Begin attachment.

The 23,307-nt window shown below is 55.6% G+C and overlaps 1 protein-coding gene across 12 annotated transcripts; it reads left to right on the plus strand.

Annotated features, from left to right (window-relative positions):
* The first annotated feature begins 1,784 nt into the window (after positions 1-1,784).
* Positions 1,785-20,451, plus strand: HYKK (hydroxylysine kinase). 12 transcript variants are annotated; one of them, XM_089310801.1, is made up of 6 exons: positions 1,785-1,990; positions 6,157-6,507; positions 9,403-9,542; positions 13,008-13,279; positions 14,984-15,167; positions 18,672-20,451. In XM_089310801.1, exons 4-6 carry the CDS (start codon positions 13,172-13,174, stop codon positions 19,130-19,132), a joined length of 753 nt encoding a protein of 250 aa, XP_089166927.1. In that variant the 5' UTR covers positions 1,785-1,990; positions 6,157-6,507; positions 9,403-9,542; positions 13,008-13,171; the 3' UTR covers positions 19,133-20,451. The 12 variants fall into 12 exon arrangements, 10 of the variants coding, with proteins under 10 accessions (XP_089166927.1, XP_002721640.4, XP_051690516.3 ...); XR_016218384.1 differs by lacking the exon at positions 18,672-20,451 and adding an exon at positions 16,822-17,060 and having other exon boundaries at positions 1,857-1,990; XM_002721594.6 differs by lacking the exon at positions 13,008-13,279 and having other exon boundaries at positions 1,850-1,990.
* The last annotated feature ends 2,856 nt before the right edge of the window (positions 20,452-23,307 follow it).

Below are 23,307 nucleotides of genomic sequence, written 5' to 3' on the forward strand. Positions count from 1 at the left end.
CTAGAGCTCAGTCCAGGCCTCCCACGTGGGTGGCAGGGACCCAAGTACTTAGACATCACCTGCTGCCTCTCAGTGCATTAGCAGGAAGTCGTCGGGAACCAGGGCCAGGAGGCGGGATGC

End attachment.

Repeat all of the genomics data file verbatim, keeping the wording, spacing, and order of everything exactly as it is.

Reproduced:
The 23,307-nt window shown below is 55.6% G+C and overlaps 1 protein-coding gene across 12 annotated transcripts; it reads left to right on the plus strand.

Annotated features, from left to right (window-relative positions):
* The first annotated feature begins 1,784 nt into the window (after positions 1-1,784).
* Positions 1,785-20,451, plus strand: HYKK (hydroxylysine kinase). 12 transcript variants are annotated; one of them, XM_089310801.1, is made up of 6 exons: positions 1,785-1,990; positions 6,157-6,507; positions 9,403-9,542; positions 13,008-13,279; positions 14,984-15,167; positions 18,672-20,451. In XM_089310801.1, exons 4-6 carry the CDS (start codon positions 13,172-13,174, stop codon positions 19,130-19,132), a joined length of 753 nt encoding a protein of 250 aa, XP_089166927.1. In that variant the 5' UTR covers positions 1,785-1,990; positions 6,157-6,507; positions 9,403-9,542; positions 13,008-13,171; the 3' UTR covers positions 19,133-20,451. The 12 variants fall into 12 exon arrangements, 10 of the variants coding, with proteins under 10 accessions (XP_089166927.1, XP_002721640.4, XP_051690516.3 ...); XR_016218384.1 differs by lacking the exon at positions 18,672-20,451 and adding an exon at positions 16,822-17,060 and having other exon boundaries at positions 1,857-1,990; XM_002721594.6 differs by lacking the exon at positions 13,008-13,279 and having other exon boundaries at positions 1,850-1,990.
* The last annotated feature ends 2,856 nt before the right edge of the window (positions 20,452-23,307 follow it).

Below are 23,307 nucleotides of genomic sequence, written 5' to 3' on the forward strand. Positions count from 1 at the left end.
CTAGAGCTCAGTCCAGGCCTCCCACGTGGGTGGCAGGGACCCAAGTACTTAGACATCACCTGCTGCCTCTCAGTGCATTAGCAGGAAGTCGTCGGGAACCAGGGCCAGGAGGCGGGATGC